Karavansara

East of Constantinople, West of Shanghai

More writing advice: don’t let them know

2 Comments

When I was young and reckless, I received a piece of advice about writing that later I forgot.
The advice was

Never never never let them know how fast you can write.

It is an excellent piece of advice, but I was stupid, and I forgot about it. And they found out how fast I can write.
Up to 2000 words per hour on a decent first draft – it is a necessity, yu see: when you pay your bills by writing, you have to write a lot to make sure you’ll have enough when the guys from the bank come a-callin’.
So yes, you are fast.
And you were foolish enough to let them know.
And this, as the man that gave me that piece of advice so many years ago well knew, is a problem.

It is a problem, first and foremost, because in the mind of many non writers – a class that includes many editors and publishers, and quite a thick stack of critics and reviewers – fast equals bad.
Come on, but nobody ever wrote a good story fast.
Novels, in particular, require years-long suffering and frustration, and rewrites, a plethora of rewrites, a mountain of rewrites.
Who ever heard about a good novel having been written in less than ages?

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Except of course for A Clockwork Orange by Anthony Burgess; The Gambler by Fyodor Dostoevsky; On The Road by Jack Kerouac; As I Lay Dying by William Faulkner; Casino Royale by Ian Fleming; A Study in Scarlet by Sir Arthur Conan Doyle; The Confidential Agent by Graham Greene; I, the Jury by Mickey Spillane; A Christmas Carol by Charles Dickens; The Prime of Miss Jean Brodie by Muriel Spark and a few dozen others.

But the fast = bad is a big problem, and therefore our readers should not know if we wrote that story in one night, one week or six months. They can’t tell on their own, so let’s not tell them ourselves. The consequences could be dire…

Yeah, it’s fun, I sort of liked it, but come on, it was written in a weekend… it’s rubbish, right? Can’t be anything else.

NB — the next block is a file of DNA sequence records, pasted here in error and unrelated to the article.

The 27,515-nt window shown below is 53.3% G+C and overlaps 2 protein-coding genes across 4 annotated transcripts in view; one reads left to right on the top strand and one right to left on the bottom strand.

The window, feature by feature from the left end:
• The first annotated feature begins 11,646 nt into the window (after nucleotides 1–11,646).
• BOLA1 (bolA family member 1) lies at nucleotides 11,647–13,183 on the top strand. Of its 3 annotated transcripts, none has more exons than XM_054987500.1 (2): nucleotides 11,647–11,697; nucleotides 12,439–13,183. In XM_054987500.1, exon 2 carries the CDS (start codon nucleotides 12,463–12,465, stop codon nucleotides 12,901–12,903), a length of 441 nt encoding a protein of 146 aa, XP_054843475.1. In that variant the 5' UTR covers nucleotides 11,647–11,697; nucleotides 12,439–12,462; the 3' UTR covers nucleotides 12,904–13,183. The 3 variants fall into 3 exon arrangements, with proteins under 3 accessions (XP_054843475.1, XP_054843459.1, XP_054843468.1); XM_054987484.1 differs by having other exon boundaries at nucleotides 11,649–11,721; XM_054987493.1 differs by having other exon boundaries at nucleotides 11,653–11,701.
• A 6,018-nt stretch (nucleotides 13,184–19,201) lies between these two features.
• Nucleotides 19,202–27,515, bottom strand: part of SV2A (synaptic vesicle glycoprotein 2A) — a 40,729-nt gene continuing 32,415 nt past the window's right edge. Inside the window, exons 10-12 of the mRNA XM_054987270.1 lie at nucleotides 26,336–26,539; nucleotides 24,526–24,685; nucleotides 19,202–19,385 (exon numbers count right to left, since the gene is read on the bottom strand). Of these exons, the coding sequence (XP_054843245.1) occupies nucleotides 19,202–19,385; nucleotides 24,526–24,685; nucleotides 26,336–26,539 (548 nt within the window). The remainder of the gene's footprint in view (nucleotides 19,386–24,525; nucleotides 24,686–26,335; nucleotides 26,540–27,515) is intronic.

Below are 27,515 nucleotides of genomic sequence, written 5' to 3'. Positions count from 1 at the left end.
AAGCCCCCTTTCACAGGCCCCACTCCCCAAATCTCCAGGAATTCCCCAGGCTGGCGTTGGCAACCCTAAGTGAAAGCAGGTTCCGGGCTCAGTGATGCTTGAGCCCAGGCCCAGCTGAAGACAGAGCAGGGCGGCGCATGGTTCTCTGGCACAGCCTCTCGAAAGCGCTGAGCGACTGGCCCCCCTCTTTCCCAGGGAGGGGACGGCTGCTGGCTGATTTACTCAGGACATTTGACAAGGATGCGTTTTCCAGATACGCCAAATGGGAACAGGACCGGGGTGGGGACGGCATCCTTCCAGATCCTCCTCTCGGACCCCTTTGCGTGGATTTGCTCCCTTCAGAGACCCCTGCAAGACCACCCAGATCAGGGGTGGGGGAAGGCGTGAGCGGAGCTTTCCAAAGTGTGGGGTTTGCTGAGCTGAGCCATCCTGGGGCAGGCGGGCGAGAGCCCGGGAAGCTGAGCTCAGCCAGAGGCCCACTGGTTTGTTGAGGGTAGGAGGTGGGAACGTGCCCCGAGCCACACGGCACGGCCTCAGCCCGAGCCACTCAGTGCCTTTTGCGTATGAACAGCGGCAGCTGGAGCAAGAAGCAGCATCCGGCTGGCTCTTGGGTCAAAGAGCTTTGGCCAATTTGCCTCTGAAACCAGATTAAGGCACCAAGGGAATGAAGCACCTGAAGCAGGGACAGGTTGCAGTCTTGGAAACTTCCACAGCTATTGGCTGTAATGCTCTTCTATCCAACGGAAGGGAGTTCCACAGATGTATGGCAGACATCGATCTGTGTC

The other side of the matter is, if possible, quite the opposite. It’s those people – once again, mostly non-writers – that will go…

Come on, it’s 40.000 words! As fast as you write it’s what…?

And they will do the math for you, back-of-an-envelope style: you do 2000 words per hour, so a 40K-words novel is 20 hours of work. Working 8 hours a day, that’s, what, two days and a half? So why all these problems, this talking about time, outlines, research… even at half your cruising speed, you can write a novel in one week!

These guys don’t know how it’s done. They don’t know that sustaining a 2K-words speed for three/four hours to write a 6/7000-words story is not at all like working on a 40.000 or 100.000 words novel.
They don’t know about the cramps at the hands, about the need for a long walk, about aching backs and headaches.
They don’t know about the ebb and flow of the creative process – and no, it’s not a matter of muses or demons or divine inspiration. It’s a matter of remaining perfectly focused for hours on end, juggling a huge number of pieces at the same time. Because we are not talking a short story here – two characters, a place and a problem. We are talking a big job.
But they don’t know, and they don’t care.
They just know that you are fast.
Because you were foolish, and let them found out.
Don’t let them find out.

Author: Davide Mana

Paleontologist. By day, researcher, teacher and ecological statistics guru. By night, pulp fantasy author-publisher, translator and blogger. In the spare time, Orientalist Anonymous, guerilla cook.

2 thoughts on “More writing advice: don’t let them know

  1. I copy and paste. You probably know this story.
    Legend has it that Pablo Picasso was sketching in the park when a bold woman approached him.
    “It’s you — Picasso, the great artist! Oh, you must sketch my portrait! I insist.”
    So Picasso agreed to sketch her. After studying her for a moment, he used a single pencil stroke to create her portrait. He handed the women his work of art.
    “It’s perfect!” she gushed. “You managed to capture my essence with one stroke, in one moment. Thank you! How much do I owe you?”
    “Five thousand dollars,” the artist replied.
    “But, what?” the woman sputtered. “How could you want so much money for this picture? It only took you a second to draw it!”
    To which Picasso responded, “Madame, it took me my entire life.”

    Like

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